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It was listed at $15 million in the fall of 2011. It is unconfirmed whether the mansion was sold at that time.

Mark Schwartz, a vice chairman at the investment bank Goldman Sachs, bought the Schinasi House at 351 Riverside Drive in 2013.

Building

The Schinasi mansion sits on the west side of Manhattan in the Upper West Side neighborhood at Riverside Drive and West 107th Street, directly across from Riverside Park.

When the mansion was built in the early 1900s there was limited development along Riverside Drive and Park, but the thought was that more mansions would be erected within the near future.

Although there are a handful of single-family mansions along Riverside Drive, the prediction for this kind of development never reached its full potential.

The largest single-family residence along Riverside Drive at the time was the Charles Schwab mansion “Riverside” – 85 rooms and occupying a full block. It was later demolished, and thus the Schinasi mansion is now the largest single-family residence there.

The surrounding neighborhood is full of residential townhouses and apartment buildings and a few blocks northeast sits Columbia University with its main campus at West 116th Street between Broadway and Amsterdam Avenues.

The small historic district, Riverside Drive – West 105th Street, sits just a block south and is made up of rowhouses and townhouses built between 1889 and 1902.

There are also the Baumgarten House (1901) and the Master Apartments (1929) in the neighborhood both receiving landmark status, such as the mansion.

A unique characteristic of the mansion is that it is completely offset from all four sides, making it detached from all neighboring buildings.

The building measures approximately 41 feet by 73 feet, taking up two typical New York City lots (usually 25 feet by 100 feet).

Being completely detached allows the mansion to take advantage of treating all four sides of the building and also to create spaces such as a typical English basement. All four facades of the building were treated slightly differently.

The front façade faces West, towards Riverside Park, containing the main door that is flush with the exterior. The longer façade is along West 107th street containing end sections and a recessed center.

The North section, which faces the neighboring building on Riverside Drive, curiously contains the most elaborate treatment. Finally the back façade, or East side, contains a three-sided copper oriel at the second level.

Form and use

The form of the Schinasi mansion makes it unique in Manhattan. Since it is detached from any neighboring building, it is completely freestanding and thus, currently, the only such privately owned single-family residence in Manhattan.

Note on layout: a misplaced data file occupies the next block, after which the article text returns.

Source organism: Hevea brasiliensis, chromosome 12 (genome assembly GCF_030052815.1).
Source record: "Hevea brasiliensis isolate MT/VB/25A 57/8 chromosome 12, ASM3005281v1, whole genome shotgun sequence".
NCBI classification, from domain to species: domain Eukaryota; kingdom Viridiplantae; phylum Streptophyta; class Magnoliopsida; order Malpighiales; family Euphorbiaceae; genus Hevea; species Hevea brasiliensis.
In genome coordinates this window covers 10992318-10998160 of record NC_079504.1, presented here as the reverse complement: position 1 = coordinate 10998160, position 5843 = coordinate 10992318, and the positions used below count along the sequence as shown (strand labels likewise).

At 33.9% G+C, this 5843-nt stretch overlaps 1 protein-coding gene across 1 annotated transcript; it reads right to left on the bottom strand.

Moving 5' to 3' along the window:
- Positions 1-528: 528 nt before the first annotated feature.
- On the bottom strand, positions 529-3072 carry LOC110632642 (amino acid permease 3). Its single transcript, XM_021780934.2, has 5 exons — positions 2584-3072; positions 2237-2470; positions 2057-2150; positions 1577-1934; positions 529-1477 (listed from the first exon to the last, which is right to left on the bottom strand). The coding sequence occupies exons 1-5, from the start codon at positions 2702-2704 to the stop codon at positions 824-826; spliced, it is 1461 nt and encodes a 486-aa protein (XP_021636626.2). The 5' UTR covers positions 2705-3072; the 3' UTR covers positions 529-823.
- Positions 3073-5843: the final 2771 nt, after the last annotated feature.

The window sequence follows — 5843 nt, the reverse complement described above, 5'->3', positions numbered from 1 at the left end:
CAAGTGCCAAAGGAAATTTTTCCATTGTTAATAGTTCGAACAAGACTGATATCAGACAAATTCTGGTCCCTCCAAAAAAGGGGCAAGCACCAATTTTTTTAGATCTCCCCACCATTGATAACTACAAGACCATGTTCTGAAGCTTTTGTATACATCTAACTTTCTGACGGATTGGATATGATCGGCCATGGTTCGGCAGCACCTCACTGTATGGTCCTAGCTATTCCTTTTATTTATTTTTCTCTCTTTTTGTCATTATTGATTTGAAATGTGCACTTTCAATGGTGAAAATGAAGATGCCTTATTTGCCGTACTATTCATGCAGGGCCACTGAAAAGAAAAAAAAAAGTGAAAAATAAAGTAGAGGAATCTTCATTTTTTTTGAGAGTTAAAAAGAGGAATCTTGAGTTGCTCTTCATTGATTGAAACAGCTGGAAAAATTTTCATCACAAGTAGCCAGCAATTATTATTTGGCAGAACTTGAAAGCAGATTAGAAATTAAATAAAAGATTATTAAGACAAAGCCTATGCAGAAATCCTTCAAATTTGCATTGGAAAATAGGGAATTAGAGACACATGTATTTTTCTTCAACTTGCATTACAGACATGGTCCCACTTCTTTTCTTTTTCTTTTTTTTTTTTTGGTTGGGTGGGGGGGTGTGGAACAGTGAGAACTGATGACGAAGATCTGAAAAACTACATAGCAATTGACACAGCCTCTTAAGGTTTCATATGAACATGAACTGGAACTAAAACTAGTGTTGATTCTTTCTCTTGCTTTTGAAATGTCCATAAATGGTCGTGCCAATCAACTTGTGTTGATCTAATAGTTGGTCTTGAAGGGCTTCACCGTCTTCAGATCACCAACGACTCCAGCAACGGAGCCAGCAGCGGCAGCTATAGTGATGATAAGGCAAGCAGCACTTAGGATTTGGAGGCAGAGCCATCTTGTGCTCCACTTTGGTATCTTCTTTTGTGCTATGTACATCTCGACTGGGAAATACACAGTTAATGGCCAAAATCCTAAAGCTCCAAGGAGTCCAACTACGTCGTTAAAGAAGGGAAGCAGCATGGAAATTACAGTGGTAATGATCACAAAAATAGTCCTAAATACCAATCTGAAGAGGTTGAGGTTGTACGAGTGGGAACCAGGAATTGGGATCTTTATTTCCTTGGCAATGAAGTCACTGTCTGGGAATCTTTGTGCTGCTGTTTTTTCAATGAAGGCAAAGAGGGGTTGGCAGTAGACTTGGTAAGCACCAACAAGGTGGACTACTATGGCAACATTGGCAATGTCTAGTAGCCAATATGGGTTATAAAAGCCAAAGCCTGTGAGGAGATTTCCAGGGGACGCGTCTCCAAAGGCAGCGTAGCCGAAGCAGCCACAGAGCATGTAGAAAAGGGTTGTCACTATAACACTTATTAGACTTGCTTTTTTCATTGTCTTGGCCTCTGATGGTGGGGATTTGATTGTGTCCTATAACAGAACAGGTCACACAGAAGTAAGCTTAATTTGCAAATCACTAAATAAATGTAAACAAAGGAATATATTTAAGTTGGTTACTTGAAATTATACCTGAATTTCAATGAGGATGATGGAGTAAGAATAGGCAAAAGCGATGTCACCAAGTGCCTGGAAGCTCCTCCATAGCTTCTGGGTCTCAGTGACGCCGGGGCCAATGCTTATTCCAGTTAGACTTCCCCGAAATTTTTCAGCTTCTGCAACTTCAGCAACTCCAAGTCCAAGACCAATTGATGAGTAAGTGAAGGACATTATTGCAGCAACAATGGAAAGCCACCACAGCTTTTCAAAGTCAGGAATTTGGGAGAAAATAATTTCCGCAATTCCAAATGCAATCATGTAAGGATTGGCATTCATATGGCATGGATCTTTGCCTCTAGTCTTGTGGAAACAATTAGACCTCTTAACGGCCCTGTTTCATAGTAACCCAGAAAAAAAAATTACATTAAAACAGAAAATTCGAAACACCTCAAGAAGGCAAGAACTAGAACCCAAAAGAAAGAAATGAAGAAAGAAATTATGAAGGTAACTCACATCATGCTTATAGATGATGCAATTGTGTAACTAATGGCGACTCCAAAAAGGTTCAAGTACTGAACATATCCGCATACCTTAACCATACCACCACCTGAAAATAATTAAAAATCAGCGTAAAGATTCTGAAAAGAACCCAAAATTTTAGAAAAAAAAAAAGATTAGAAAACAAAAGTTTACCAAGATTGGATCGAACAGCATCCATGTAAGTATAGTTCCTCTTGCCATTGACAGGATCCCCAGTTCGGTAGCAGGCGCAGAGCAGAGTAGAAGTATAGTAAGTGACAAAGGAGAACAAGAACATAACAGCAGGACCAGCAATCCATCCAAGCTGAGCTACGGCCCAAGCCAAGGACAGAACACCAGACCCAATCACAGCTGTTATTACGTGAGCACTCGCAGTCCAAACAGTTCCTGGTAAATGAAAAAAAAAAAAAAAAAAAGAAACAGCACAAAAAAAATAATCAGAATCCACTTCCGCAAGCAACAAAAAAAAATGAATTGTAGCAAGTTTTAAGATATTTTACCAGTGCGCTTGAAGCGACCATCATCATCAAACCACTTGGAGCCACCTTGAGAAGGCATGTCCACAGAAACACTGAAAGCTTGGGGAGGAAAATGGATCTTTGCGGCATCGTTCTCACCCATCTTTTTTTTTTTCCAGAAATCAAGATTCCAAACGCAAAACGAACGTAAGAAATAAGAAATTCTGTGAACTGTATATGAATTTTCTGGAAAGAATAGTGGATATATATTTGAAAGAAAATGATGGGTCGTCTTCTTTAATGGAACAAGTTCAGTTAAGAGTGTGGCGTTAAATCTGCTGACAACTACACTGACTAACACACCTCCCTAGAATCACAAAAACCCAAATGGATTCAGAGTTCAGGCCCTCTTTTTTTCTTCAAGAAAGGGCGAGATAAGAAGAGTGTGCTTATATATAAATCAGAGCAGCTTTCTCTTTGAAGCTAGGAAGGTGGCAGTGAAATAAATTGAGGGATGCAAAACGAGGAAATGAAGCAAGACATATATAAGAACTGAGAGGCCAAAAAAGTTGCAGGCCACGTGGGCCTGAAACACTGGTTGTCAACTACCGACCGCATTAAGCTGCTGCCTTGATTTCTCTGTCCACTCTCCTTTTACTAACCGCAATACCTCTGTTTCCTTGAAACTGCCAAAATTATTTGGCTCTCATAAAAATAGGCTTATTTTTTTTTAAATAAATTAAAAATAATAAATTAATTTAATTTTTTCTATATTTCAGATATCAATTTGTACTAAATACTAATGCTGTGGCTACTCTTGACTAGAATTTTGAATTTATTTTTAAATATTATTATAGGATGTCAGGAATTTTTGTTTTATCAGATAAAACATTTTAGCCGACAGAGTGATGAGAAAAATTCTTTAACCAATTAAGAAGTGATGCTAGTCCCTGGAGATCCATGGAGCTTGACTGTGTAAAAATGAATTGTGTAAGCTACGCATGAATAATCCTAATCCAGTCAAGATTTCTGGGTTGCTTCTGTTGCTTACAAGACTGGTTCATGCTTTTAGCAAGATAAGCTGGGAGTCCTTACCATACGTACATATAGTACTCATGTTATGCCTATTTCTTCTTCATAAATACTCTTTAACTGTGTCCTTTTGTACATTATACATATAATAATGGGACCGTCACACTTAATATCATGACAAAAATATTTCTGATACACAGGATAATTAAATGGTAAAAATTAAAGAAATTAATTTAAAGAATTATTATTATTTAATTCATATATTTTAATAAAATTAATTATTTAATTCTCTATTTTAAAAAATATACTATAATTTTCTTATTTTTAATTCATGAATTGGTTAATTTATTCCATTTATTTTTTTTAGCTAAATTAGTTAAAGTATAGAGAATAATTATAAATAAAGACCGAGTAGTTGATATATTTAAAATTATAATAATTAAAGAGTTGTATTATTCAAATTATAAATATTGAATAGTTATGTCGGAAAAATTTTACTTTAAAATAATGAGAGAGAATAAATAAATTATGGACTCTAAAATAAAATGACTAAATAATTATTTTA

This huge building, a total of 12,000 square feet, contains entertainment and service rooms in the basement and first floor including a gym, servants quarters, dining room, gallery, waiting area, and two parlor rooms.

The second and third levels contain many bedrooms and bathrooms, along with sitting areas and kitchens as well. Finally on the top floor there is a studio apartment.

In total there are twelve bedrooms, eight bathrooms, and five kitchens. When built there was a tunnel connecting the English basement of the mansion underground Riverside Drive to the banks of the Hudson River. However this route has since been since sealed off.

The Schinasi mansion was used originally as a single family home. That was the case during the twenty or so years that Schinasi and his immediate family lived there.

However, after his death Schinasi’s heirs sold the mansion and from then on it never saw the same use. Its use has ranged from a private girls finishing school to a daycare center to a location for law students gatherings.

It has also been used as the home to June, the wife of a late conman, who rents the studio apartment to the fictional character Neal Caffrey in the popular USA Network show White Collar.

The house is also used as a setting on the popular Hulu show The Mindy Project as ‘The Bleecker Friends Quaker School for Toddlers’ for Mindy’s son, first seen in S4.

Materials and methods of construction

The Schinasi mansion is made of various carved materials, on the interior there is a mix of Egyptian carved marble, hand carved wood, and hand painted frescos.

Within the wood are intricately carved symbols and décor, and the pineapple, a symbol of hospitality, is repeated throughout all carvings.

The exterior is built completely of white Vermont marble, structurally and aesthetically. The roof is a mansard terra cotta and green tile with steel girders and copper cornices.

The construction manager of the mansion, Charles T. Willis, predicted the house would cost $180,000 to build, and he was right. The mansion completed construction one year after it began in 1909.